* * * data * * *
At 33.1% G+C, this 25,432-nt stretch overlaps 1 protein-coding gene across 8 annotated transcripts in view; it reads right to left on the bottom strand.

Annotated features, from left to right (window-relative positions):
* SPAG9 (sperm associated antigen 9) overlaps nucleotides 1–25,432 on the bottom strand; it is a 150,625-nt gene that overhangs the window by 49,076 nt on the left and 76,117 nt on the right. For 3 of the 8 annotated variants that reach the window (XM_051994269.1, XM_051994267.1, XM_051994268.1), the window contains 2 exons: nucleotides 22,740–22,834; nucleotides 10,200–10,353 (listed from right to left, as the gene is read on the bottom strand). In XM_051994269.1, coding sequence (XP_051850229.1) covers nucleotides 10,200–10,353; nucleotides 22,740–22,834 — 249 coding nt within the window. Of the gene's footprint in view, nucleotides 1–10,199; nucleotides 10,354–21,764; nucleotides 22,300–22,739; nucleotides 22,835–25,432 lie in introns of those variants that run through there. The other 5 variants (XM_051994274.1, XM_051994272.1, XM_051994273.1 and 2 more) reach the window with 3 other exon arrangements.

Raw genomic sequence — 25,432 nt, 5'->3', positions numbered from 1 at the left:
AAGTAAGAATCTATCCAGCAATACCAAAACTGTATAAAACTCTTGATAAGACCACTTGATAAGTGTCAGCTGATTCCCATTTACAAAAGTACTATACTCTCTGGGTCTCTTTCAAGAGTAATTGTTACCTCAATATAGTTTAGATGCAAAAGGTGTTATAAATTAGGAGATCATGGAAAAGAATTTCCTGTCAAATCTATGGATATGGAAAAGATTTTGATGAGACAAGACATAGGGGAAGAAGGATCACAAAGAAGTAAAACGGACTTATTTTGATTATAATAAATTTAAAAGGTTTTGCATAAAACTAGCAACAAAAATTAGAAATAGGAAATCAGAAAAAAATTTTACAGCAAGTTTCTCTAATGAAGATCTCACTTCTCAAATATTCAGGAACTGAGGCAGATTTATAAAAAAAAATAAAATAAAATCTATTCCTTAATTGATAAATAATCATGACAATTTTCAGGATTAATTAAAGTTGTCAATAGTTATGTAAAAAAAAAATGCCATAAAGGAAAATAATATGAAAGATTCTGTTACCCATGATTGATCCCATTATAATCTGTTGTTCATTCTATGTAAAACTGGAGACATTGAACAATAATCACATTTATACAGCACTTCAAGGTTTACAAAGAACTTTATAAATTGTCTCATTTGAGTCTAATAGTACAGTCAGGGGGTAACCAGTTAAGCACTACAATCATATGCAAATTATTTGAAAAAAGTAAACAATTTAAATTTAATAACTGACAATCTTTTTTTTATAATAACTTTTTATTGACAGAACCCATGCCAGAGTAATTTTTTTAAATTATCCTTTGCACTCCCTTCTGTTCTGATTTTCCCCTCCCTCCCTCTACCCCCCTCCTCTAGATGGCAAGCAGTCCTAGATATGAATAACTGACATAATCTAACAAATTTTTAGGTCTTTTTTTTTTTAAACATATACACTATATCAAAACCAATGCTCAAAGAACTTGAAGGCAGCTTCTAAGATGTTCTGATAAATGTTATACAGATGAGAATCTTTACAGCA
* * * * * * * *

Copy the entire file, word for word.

At 33.1% G+C, this 25,432-nt stretch overlaps 1 protein-coding gene across 8 annotated transcripts in view; it reads right to left on the bottom strand.

Annotated features, from left to right (window-relative positions):
* SPAG9 (sperm associated antigen 9) overlaps nucleotides 1–25,432 on the bottom strand; it is a 150,625-nt gene that overhangs the window by 49,076 nt on the left and 76,117 nt on the right. For 3 of the 8 annotated variants that reach the window (XM_051994269.1, XM_051994267.1, XM_051994268.1), the window contains 2 exons: nucleotides 22,740–22,834; nucleotides 10,200–10,353 (listed from right to left, as the gene is read on the bottom strand). In XM_051994269.1, coding sequence (XP_051850229.1) covers nucleotides 10,200–10,353; nucleotides 22,740–22,834 — 249 coding nt within the window. Of the gene's footprint in view, nucleotides 1–10,199; nucleotides 10,354–21,764; nucleotides 22,300–22,739; nucleotides 22,835–25,432 lie in introns of those variants that run through there. The other 5 variants (XM_051994274.1, XM_051994272.1, XM_051994273.1 and 2 more) reach the window with 3 other exon arrangements.

Raw genomic sequence — 25,432 nt, 5'->3', positions numbered from 1 at the left:
AAGTAAGAATCTATCCAGCAATACCAAAACTGTATAAAACTCTTGATAAGACCACTTGATAAGTGTCAGCTGATTCCCATTTACAAAAGTACTATACTCTCTGGGTCTCTTTCAAGAGTAATTGTTACCTCAATATAGTTTAGATGCAAAAGGTGTTATAAATTAGGAGATCATGGAAAAGAATTTCCTGTCAAATCTATGGATATGGAAAAGATTTTGATGAGACAAGACATAGGGGAAGAAGGATCACAAAGAAGTAAAACGGACTTATTTTGATTATAATAAATTTAAAAGGTTTTGCATAAAACTAGCAACAAAAATTAGAAATAGGAAATCAGAAAAAAATTTTACAGCAAGTTTCTCTAATGAAGATCTCACTTCTCAAATATTCAGGAACTGAGGCAGATTTATAAAAAAAAATAAAATAAAATCTATTCCTTAATTGATAAATAATCATGACAATTTTCAGGATTAATTAAAGTTGTCAATAGTTATGTAAAAAAAAAATGCCATAAAGGAAAATAATATGAAAGATTCTGTTACCCATGATTGATCCCATTATAATCTGTTGTTCATTCTATGTAAAACTGGAGACATTGAACAATAATCACATTTATACAGCACTTCAAGGTTTACAAAGAACTTTATAAATTGTCTCATTTGAGTCTAATAGTACAGTCAGGGGGTAACCAGTTAAGCACTACAATCATATGCAAATTATTTGAAAAAAGTAAACAATTTAAATTTAATAACTGACAATCTTTTTTTTATAATAACTTTTTATTGACAGAACCCATGCCAGAGTAATTTTTTTAAATTATCCTTTGCACTCCCTTCTGTTCTGATTTTCCCCTCCCTCCCTCTACCCCCCTCCTCTAGATGGCAAGCAGTCCTAGATATGAATAACTGACATAATCTAACAAATTTTTAGGTCTTTTTTTTTTTAAACATATACACTATATCAAAACCAATGCTCAAAGAACTTGAAGGCAGCTTCTAAGATGTTCTGATAAATGTTATACAGATGAGAATCTTTACAGCA